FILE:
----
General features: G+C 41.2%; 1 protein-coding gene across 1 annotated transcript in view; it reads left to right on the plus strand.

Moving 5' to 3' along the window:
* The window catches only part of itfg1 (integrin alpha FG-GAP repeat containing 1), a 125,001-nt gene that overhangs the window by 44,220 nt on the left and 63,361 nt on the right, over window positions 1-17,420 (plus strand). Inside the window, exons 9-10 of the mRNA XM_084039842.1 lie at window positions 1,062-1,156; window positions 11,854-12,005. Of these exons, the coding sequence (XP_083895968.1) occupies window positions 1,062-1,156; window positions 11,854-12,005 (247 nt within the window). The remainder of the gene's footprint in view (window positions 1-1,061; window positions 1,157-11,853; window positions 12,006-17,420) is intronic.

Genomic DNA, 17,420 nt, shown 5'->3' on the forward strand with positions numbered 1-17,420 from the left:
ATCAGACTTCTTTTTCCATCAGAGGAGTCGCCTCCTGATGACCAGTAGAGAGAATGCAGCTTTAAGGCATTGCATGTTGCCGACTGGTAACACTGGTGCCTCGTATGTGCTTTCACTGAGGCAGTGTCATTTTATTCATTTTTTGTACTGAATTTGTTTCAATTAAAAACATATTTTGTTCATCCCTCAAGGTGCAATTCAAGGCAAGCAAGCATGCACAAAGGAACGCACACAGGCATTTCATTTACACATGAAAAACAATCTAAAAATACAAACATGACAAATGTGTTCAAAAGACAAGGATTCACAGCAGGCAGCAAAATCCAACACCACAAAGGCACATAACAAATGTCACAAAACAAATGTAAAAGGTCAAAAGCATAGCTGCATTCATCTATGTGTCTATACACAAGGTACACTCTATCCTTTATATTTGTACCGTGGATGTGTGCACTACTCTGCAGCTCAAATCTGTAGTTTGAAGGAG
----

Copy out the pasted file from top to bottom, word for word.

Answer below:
General features: G+C 41.2%; 1 protein-coding gene across 1 annotated transcript in view; it reads left to right on the plus strand.

Moving 5' to 3' along the window:
* The window catches only part of itfg1 (integrin alpha FG-GAP repeat containing 1), a 125,001-nt gene that overhangs the window by 44,220 nt on the left and 63,361 nt on the right, over window positions 1-17,420 (plus strand). Inside the window, exons 9-10 of the mRNA XM_084039842.1 lie at window positions 1,062-1,156; window positions 11,854-12,005. Of these exons, the coding sequence (XP_083895968.1) occupies window positions 1,062-1,156; window positions 11,854-12,005 (247 nt within the window). The remainder of the gene's footprint in view (window positions 1-1,061; window positions 1,157-11,853; window positions 12,006-17,420) is intronic.

Genomic DNA, 17,420 nt, shown 5'->3' on the forward strand with positions numbered 1-17,420 from the left:
ATCAGACTTCTTTTTCCATCAGAGGAGTCGCCTCCTGATGACCAGTAGAGAGAATGCAGCTTTAAGGCATTGCATGTTGCCGACTGGTAACACTGGTGCCTCGTATGTGCTTTCACTGAGGCAGTGTCATTTTATTCATTTTTTGTACTGAATTTGTTTCAATTAAAAACATATTTTGTTCATCCCTCAAGGTGCAATTCAAGGCAAGCAAGCATGCACAAAGGAACGCACACAGGCATTTCATTTACACATGAAAAACAATCTAAAAATACAAACATGACAAATGTGTTCAAAAGACAAGGATTCACAGCAGGCAGCAAAATCCAACACCACAAAGGCACATAACAAATGTCACAAAACAAATGTAAAAGGTCAAAAGCATAGCTGCATTCATCTATGTGTCTATACACAAGGTACACTCTATCCTTTATATTTGTACCGTGGATGTGTGCACTACTCTGCAGCTCAAATCTGTAGTTTGAAGGAG